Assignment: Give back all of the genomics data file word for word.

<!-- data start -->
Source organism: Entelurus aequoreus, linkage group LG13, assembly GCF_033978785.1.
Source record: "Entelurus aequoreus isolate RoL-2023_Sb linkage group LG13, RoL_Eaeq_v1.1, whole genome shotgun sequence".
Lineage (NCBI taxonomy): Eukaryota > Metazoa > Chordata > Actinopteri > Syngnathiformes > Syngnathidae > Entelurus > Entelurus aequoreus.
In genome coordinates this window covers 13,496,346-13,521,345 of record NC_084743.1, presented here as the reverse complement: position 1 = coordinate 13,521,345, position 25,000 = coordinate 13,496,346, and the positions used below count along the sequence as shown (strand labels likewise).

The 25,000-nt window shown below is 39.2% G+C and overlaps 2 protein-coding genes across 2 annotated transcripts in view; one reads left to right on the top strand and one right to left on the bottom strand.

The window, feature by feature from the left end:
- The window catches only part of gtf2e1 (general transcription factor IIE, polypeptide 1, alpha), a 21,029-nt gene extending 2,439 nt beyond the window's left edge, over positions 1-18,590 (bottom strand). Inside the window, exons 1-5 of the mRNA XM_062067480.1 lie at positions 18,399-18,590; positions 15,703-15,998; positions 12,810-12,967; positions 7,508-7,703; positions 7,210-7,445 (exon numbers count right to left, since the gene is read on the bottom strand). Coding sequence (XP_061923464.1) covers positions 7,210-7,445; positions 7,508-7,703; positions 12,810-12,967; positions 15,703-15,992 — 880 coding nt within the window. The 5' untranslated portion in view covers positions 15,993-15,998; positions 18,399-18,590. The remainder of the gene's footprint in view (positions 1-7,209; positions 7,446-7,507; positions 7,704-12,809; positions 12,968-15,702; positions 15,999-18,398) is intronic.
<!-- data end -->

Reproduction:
Source organism: Entelurus aequoreus, linkage group LG13, assembly GCF_033978785.1.
Source record: "Entelurus aequoreus isolate RoL-2023_Sb linkage group LG13, RoL_Eaeq_v1.1, whole genome shotgun sequence".
Lineage (NCBI taxonomy): Eukaryota > Metazoa > Chordata > Actinopteri > Syngnathiformes > Syngnathidae > Entelurus > Entelurus aequoreus.
In genome coordinates this window covers 13,496,346-13,521,345 of record NC_084743.1, presented here as the reverse complement: position 1 = coordinate 13,521,345, position 25,000 = coordinate 13,496,346, and the positions used below count along the sequence as shown (strand labels likewise).

The 25,000-nt window shown below is 39.2% G+C and overlaps 2 protein-coding genes across 2 annotated transcripts in view; one reads left to right on the top strand and one right to left on the bottom strand.

The window, feature by feature from the left end:
- The window catches only part of gtf2e1 (general transcription factor IIE, polypeptide 1, alpha), a 21,029-nt gene extending 2,439 nt beyond the window's left edge, over positions 1-18,590 (bottom strand). Inside the window, exons 1-5 of the mRNA XM_062067480.1 lie at positions 18,399-18,590; positions 15,703-15,998; positions 12,810-12,967; positions 7,508-7,703; positions 7,210-7,445 (exon numbers count right to left, since the gene is read on the bottom strand). Coding sequence (XP_061923464.1) covers positions 7,210-7,445; positions 7,508-7,703; positions 12,810-12,967; positions 15,703-15,992 — 880 coding nt within the window. The 5' untranslated portion in view covers positions 15,993-15,998; positions 18,399-18,590. The remainder of the gene's footprint in view (positions 1-7,209; positions 7,446-7,507; positions 7,704-12,809; positions 12,968-15,702; positions 15,999-18,398) is intronic.